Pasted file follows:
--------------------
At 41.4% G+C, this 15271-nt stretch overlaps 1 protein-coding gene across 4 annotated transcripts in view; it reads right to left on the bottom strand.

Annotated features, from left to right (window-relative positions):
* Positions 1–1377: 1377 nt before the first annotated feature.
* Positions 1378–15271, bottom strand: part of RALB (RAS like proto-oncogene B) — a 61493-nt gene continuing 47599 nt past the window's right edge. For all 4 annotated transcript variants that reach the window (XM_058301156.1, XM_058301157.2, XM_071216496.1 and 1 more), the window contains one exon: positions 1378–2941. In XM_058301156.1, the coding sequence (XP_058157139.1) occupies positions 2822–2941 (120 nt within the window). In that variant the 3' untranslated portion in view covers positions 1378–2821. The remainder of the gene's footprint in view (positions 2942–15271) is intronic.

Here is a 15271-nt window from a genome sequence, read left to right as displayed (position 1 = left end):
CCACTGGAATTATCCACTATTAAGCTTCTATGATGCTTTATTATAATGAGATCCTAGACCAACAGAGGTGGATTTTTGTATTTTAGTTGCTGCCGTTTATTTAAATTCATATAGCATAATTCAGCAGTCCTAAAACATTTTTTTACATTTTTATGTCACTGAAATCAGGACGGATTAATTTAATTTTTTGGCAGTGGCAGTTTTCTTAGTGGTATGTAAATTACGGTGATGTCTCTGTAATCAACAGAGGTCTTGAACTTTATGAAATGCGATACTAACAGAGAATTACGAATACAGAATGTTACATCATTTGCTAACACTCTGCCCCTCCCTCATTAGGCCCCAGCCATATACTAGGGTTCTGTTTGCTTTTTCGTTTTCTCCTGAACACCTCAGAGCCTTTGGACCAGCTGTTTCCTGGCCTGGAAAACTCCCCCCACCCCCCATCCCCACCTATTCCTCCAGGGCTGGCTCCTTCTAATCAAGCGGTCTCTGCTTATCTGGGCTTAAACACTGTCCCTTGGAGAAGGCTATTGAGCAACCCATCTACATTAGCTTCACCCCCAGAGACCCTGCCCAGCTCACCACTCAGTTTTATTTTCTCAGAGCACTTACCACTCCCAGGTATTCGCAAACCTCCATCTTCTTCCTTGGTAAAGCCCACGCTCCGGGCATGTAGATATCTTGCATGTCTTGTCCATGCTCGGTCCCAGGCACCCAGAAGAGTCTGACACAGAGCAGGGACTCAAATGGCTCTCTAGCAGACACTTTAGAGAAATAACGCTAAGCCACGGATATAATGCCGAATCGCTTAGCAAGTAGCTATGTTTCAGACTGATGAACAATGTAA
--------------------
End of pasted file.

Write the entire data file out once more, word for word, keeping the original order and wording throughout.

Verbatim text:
At 41.4% G+C, this 15271-nt stretch overlaps 1 protein-coding gene across 4 annotated transcripts in view; it reads right to left on the bottom strand.

Annotated features, from left to right (window-relative positions):
* Positions 1–1377: 1377 nt before the first annotated feature.
* Positions 1378–15271, bottom strand: part of RALB (RAS like proto-oncogene B) — a 61493-nt gene continuing 47599 nt past the window's right edge. For all 4 annotated transcript variants that reach the window (XM_058301156.1, XM_058301157.2, XM_071216496.1 and 1 more), the window contains one exon: positions 1378–2941. In XM_058301156.1, the coding sequence (XP_058157139.1) occupies positions 2822–2941 (120 nt within the window). In that variant the 3' untranslated portion in view covers positions 1378–2821. The remainder of the gene's footprint in view (positions 2942–15271) is intronic.

Here is a 15271-nt window from a genome sequence, read left to right as displayed (position 1 = left end):
CCACTGGAATTATCCACTATTAAGCTTCTATGATGCTTTATTATAATGAGATCCTAGACCAACAGAGGTGGATTTTTGTATTTTAGTTGCTGCCGTTTATTTAAATTCATATAGCATAATTCAGCAGTCCTAAAACATTTTTTTACATTTTTATGTCACTGAAATCAGGACGGATTAATTTAATTTTTTGGCAGTGGCAGTTTTCTTAGTGGTATGTAAATTACGGTGATGTCTCTGTAATCAACAGAGGTCTTGAACTTTATGAAATGCGATACTAACAGAGAATTACGAATACAGAATGTTACATCATTTGCTAACACTCTGCCCCTCCCTCATTAGGCCCCAGCCATATACTAGGGTTCTGTTTGCTTTTTCGTTTTCTCCTGAACACCTCAGAGCCTTTGGACCAGCTGTTTCCTGGCCTGGAAAACTCCCCCCACCCCCCATCCCCACCTATTCCTCCAGGGCTGGCTCCTTCTAATCAAGCGGTCTCTGCTTATCTGGGCTTAAACACTGTCCCTTGGAGAAGGCTATTGAGCAACCCATCTACATTAGCTTCACCCCCAGAGACCCTGCCCAGCTCACCACTCAGTTTTATTTTCTCAGAGCACTTACCACTCCCAGGTATTCGCAAACCTCCATCTTCTTCCTTGGTAAAGCCCACGCTCCGGGCATGTAGATATCTTGCATGTCTTGTCCATGCTCGGTCCCAGGCACCCAGAAGAGTCTGACACAGAGCAGGGACTCAAATGGCTCTCTAGCAGACACTTTAGAGAAATAACGCTAAGCCACGGATATAATGCCGAATCGCTTAGCAAGTAGCTATGTTTCAGACTGATGAACAATGTAA